We Two Children, Clinging Together

A/N: Look, everybody! I wrote some Shiki het! I am capable of it!

…but its incest.

Title based on the title of a Walt Whitman poem.

We Two Children, Clinging Together

When she woke up in the hospital room, she had found the white of the room overwhelming, and understood immediately that the world had changed completely. And as she and Akira made their rounds on the carousel of relatives in the successive weeks, and the newspapers and televisions were flooded with the news of Sotoba’s apparent collective psychosis, it only grew into sharper and sharper relief. In so many ways, she simply was no longer a child. Yet she nevertheless found herself trapped in such a state of being by dint of her age, and so they made their way through relative after relative, each one treating them as plague victims more than the last.

She couldn’t really blame them, if she thought about it honestly, and it didn’t really bother her, ultimately. Akira still got angry on occasion, but she found herself curiously blanched of feeling on the matter. How else would they treat them, after all? They could never understand. For one thing, they didn’t know what had actually happened in Sotoba. And of what they did suppose, they could not even fathom that either. They were the survivors of a massacre. How does one understand that when they came of age after the war? The sweet-smelling Japan of their youths granted them no resonance with true horror.

When the journey through relatives homes ceased, they found themselves settled in with an elderly woman of unclear relation to their own selves. They called her ‘aunt’ when they called her anything at all and it seemed to work just fine. She was mostly deaf, had lived through the firebombing of Tokyo and lost her first husband and first set of children in it. She seemed much more at ease with the circumstances of their arrival in her home, although she never stated anything outright. When teachers came knocking about the unbreakable silence that the Tanaka children held, she shook her head and shrugged, pretending not to hear. Teachers gossiped, too.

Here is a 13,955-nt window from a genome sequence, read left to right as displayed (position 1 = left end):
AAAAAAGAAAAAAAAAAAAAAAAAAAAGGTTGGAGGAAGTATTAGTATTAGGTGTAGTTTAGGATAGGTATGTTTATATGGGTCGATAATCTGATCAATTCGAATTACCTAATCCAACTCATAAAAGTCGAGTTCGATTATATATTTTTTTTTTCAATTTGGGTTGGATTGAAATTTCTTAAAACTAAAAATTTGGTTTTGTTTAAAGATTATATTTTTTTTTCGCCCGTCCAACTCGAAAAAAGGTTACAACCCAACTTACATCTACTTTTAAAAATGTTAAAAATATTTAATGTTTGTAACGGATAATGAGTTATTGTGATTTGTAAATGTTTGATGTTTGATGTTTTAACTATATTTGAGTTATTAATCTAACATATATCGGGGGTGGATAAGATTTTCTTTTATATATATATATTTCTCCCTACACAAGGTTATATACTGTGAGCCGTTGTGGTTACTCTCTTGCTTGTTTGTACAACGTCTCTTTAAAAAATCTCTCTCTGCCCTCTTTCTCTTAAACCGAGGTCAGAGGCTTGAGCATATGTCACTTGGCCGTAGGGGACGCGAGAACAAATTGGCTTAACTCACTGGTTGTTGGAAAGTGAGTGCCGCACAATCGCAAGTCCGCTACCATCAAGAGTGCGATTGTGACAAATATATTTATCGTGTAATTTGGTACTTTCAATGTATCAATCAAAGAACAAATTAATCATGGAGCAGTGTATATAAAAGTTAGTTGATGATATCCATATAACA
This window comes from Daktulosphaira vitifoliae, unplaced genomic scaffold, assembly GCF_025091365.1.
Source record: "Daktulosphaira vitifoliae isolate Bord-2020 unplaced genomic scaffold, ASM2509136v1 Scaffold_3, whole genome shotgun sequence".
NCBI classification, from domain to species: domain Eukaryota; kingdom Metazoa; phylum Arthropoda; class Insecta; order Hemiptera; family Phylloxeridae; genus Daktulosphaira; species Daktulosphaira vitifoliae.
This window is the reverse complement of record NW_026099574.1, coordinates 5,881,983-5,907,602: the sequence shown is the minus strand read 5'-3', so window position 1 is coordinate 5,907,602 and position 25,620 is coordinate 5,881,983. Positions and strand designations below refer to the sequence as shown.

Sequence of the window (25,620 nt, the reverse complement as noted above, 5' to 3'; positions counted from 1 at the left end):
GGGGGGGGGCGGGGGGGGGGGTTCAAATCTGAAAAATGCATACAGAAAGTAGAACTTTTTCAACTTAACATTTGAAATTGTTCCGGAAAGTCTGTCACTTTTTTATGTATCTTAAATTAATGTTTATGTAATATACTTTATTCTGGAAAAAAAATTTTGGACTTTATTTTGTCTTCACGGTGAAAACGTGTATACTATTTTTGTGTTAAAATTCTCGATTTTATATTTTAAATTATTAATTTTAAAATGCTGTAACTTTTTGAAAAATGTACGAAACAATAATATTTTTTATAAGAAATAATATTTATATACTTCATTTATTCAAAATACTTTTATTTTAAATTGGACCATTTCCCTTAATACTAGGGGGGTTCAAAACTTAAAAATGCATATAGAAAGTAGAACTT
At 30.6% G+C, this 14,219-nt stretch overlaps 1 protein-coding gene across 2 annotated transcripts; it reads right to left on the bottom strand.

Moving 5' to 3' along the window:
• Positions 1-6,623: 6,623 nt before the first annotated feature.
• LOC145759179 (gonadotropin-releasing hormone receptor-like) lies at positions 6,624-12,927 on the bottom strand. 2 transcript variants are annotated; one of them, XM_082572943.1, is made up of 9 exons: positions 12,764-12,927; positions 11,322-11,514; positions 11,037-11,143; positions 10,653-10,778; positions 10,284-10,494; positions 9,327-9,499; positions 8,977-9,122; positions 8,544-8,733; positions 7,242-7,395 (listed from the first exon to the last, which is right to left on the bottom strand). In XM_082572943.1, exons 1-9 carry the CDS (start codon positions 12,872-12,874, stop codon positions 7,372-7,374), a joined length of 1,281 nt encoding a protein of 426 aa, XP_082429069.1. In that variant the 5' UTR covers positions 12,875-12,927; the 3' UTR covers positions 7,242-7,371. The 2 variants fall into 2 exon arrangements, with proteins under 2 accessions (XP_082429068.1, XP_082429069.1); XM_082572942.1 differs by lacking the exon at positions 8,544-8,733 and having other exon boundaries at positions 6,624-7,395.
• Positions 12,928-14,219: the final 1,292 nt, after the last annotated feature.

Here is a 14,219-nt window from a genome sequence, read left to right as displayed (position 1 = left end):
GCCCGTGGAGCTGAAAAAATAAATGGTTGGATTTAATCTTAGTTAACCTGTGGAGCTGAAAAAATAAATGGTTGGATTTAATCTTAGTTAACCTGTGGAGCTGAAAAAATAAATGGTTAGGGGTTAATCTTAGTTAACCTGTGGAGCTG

They didn’t speak much with one another, but it was relieving for Kaori and her brother to not have to. They felt buffeted on all sides when in school, as original attempts to communicate were replaced with scornful attitudes and bullying. She scared her classmates with her blank eyes; he scared his classmates with his explosive anger. Their teachers were dismayed with their academic performances, their inability to focus in on anything. But they’d given up on them, too, had ceased attempts to force the other children to leave them alone. When the Tanaka children openly looked out the windows and failed to take notes, they likewise did nothing.

She tried to focus on lessons, because when Kaori did lapse into these sightless periods she only saw before her the dark rooms of their empty home in Sotoba, felt the sensation of the shovel handle between her teeth once again as she shivered in fear. She couldn’t bring herself to quite care about the lessons at hand, but it kept her mind occupied at the very least, prevented all thoughts of Sotoba from seeping back into her consciousness. Occasionally she wondered what it was Akira couldn’t escape from in these drifting moments, but she never asked.

Although they did not know the contents of their waking nightmares, they knew that similar things occupied their sleeping nightmares as well. They slept closely together in the same futon, neglecting to even set out the second one for show. When in other houses they had, if only since it provoked too much in their other family members not to. They didn’t care what these people had thought, but it had been too overwhelming to listen to their arguments and unsettled feelings. So they at least played pretend.

Akira often woke up screaming, struggling against duct tape and rope that was no longer around him. Kaori woke up gripping tightly at a shovel and stake that had long-since burned to ashes in Sotoba. And if one awoke, the other did as well.

Kaori felt she had become an adult from all that had happened, but had also become inhuman as well. In less lucid moments she wondered if she had somehow become one of those monsters herself, had slipped into it without even becoming aware. She had not lain in a grave, but she may as well have.

But if she were no longer human, then so, too, was Akira the same. Far-flung from Sotoba, from the other villagers, they were the only two like that that they had. And even if they had stayed close to the villagers? She recalled seeing the blood-soaked villagers going by the hospital in the trucks and vans, and she knew she could not have felt kinship with them, either. Because she knew that they had not merely kept their efforts to those who were the living dead. They were monsters of another kind.

Her brother was not a monster. He hadn’t killed anyone, dead or alive. He just wasn’t quite human any longer. And so she sometimes shuddered inwardly when she embraced him, because she could feel that evil in herself leaching into him. But pushing him away hadn’t worked, for herself or for him. He clung so tightly to her, too, and she found that her strength failed her at a point, and she let it all just carry her away.